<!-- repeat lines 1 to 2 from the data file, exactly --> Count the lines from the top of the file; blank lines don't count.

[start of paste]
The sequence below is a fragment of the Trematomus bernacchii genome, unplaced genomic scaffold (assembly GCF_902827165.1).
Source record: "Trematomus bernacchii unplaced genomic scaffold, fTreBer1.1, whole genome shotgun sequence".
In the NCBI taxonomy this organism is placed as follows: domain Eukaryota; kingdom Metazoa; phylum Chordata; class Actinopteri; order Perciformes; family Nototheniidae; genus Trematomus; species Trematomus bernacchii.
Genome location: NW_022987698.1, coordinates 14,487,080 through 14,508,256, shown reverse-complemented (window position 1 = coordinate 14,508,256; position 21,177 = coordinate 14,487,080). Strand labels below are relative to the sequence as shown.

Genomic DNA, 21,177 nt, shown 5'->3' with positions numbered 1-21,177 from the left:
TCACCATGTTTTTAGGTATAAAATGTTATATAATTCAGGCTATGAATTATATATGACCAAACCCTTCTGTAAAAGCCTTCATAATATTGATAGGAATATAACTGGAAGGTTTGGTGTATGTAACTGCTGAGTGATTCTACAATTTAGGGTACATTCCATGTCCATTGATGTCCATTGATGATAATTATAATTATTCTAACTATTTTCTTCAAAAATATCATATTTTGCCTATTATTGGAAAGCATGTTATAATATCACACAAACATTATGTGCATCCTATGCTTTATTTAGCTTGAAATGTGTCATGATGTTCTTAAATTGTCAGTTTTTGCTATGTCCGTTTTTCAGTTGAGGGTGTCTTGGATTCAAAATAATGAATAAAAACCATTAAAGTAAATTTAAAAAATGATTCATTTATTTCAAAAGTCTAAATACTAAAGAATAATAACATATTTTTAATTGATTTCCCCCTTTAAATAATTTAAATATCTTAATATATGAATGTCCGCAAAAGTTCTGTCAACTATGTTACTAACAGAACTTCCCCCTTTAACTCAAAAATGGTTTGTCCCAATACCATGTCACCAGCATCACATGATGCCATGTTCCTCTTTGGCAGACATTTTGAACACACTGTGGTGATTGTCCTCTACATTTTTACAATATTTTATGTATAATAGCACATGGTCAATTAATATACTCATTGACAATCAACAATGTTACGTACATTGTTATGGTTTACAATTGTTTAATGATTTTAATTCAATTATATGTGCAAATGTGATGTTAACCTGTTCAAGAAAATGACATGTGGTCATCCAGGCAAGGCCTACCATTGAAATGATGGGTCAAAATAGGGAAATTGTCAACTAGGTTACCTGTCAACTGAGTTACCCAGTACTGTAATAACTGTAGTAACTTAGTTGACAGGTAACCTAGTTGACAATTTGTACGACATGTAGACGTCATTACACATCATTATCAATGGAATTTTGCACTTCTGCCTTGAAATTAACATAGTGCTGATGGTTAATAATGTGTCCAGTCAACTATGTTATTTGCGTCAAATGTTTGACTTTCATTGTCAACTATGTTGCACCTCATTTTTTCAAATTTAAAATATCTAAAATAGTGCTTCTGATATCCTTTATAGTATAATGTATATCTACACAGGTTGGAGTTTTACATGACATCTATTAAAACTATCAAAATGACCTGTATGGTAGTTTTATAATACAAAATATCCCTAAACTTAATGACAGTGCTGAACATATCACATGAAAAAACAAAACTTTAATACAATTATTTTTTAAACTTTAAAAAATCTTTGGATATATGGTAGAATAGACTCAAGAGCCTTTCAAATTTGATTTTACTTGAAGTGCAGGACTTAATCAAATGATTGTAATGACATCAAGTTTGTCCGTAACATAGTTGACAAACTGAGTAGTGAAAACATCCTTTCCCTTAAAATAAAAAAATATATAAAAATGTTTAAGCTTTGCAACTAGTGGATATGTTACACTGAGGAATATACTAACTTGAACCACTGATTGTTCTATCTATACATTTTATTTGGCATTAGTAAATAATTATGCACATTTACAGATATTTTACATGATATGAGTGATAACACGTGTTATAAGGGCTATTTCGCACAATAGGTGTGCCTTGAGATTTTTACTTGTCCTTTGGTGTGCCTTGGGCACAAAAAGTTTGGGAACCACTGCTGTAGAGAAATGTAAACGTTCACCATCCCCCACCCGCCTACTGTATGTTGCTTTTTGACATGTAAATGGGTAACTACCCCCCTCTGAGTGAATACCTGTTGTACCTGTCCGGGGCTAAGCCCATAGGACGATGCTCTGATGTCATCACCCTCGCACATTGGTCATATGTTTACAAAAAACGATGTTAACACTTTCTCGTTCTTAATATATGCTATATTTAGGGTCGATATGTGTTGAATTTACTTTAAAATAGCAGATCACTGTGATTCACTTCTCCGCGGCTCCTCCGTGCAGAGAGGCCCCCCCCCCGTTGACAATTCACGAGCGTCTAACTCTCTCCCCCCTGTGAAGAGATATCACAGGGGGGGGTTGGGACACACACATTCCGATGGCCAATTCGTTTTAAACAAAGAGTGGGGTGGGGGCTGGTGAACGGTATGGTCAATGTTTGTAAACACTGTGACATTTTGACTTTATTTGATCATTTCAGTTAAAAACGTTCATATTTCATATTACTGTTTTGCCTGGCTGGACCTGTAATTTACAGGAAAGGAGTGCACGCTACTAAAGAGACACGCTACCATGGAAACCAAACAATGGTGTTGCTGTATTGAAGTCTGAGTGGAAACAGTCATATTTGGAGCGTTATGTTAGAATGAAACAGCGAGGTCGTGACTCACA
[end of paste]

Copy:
The sequence below is a fragment of the Trematomus bernacchii genome, unplaced genomic scaffold (assembly GCF_902827165.1).
Source record: "Trematomus bernacchii unplaced genomic scaffold, fTreBer1.1, whole genome shotgun sequence".